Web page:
We won't really know the full impact of this year's projected drought until the weather warms up more, but we could potentially be in for a very dry summer.

The Benton Franklin Conservation District invites you to attend their Drought Conservation Garden tour event, happening April 25th, starting at the Kennewick Public Library on South Union St at 9am.

Participants will be bussed to various gardens in the Tri-Cities which feature water conservation layouts.  These heritage gardens feature and showcase low-water use plants and flowers, which also attract birds, pollinating insects and wildlife.  The tour will wrap up with a return to the library parking lot around noon.

The Conservation District wants people to know that despite potential water shortages, it's still possible to have a beautiful attractive garden that can withstand our severe summer weather.  The tour will also offer numerous tips on how to make the most of the water we have, and the most effective ways to care for plants.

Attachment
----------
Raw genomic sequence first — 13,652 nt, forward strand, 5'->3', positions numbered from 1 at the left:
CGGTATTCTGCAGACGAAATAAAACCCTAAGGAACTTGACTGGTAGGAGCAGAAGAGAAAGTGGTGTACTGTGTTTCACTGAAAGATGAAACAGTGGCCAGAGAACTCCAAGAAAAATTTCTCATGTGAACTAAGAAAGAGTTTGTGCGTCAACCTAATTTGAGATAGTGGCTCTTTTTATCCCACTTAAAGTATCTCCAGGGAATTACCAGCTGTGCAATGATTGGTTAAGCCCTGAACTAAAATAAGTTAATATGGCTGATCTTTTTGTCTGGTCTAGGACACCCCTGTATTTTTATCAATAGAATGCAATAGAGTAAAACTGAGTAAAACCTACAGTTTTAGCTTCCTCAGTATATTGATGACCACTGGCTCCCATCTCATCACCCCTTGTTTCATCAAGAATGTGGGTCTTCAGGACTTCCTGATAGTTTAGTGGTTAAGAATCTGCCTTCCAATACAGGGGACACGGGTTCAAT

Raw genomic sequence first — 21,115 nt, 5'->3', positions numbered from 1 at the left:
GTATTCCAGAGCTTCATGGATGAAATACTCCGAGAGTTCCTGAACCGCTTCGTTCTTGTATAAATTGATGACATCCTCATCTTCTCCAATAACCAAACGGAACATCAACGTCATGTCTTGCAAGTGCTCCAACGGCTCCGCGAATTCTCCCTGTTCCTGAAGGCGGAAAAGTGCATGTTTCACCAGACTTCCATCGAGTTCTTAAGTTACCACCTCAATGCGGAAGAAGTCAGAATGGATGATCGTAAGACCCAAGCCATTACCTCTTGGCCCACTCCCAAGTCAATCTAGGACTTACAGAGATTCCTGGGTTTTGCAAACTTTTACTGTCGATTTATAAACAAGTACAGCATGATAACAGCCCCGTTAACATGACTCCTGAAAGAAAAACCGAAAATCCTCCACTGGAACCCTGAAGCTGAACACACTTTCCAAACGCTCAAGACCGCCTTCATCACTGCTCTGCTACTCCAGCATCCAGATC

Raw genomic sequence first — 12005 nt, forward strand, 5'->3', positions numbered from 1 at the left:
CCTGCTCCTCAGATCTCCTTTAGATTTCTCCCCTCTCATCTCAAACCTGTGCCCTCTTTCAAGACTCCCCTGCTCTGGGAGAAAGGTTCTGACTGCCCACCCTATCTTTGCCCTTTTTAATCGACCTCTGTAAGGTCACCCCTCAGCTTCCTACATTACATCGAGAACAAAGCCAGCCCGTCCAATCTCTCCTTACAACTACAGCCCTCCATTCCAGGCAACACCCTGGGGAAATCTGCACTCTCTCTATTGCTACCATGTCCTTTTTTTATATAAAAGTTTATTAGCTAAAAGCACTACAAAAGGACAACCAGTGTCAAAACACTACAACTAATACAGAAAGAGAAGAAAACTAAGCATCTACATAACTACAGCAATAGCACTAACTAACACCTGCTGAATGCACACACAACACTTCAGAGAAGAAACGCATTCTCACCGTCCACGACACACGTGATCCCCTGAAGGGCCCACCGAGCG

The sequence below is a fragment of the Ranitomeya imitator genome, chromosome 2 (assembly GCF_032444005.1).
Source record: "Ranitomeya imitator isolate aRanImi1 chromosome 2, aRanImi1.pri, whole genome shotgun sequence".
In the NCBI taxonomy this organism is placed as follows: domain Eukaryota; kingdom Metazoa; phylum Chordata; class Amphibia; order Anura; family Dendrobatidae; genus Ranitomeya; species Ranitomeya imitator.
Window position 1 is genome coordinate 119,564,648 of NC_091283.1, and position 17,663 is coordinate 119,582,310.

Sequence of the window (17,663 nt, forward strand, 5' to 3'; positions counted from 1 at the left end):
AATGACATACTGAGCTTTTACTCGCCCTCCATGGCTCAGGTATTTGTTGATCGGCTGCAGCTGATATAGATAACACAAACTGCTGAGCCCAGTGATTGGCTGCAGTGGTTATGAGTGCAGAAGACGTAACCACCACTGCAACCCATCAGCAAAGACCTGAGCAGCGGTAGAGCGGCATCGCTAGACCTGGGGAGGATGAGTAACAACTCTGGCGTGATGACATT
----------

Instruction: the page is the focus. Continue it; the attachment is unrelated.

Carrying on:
They will also provide advice on which plants and flowers thrive in our climate. All too often, homeowners and gardners will see a plant or flower that they find beautiful - only to find it just doesn't grow well in our climate.

Gov. Inslee recently declared a drought "emergency" for the upcoming summer, and numerous irrigation districts have already said they will only be receiving between 70 and 80 percent of their regular water deliveries. It will be useful to have water conservation tips ready to implement if we do face watering restrictions and shortages.

Registration is required for the tour, call (509)-736-600 or log on to the Conservation District Website and sign up.

The Benton Franklin Conservation district is a grant-funded, non-regulatory group dedicated to responsible use of water, soil, air, fish and wildlife in the two counties.

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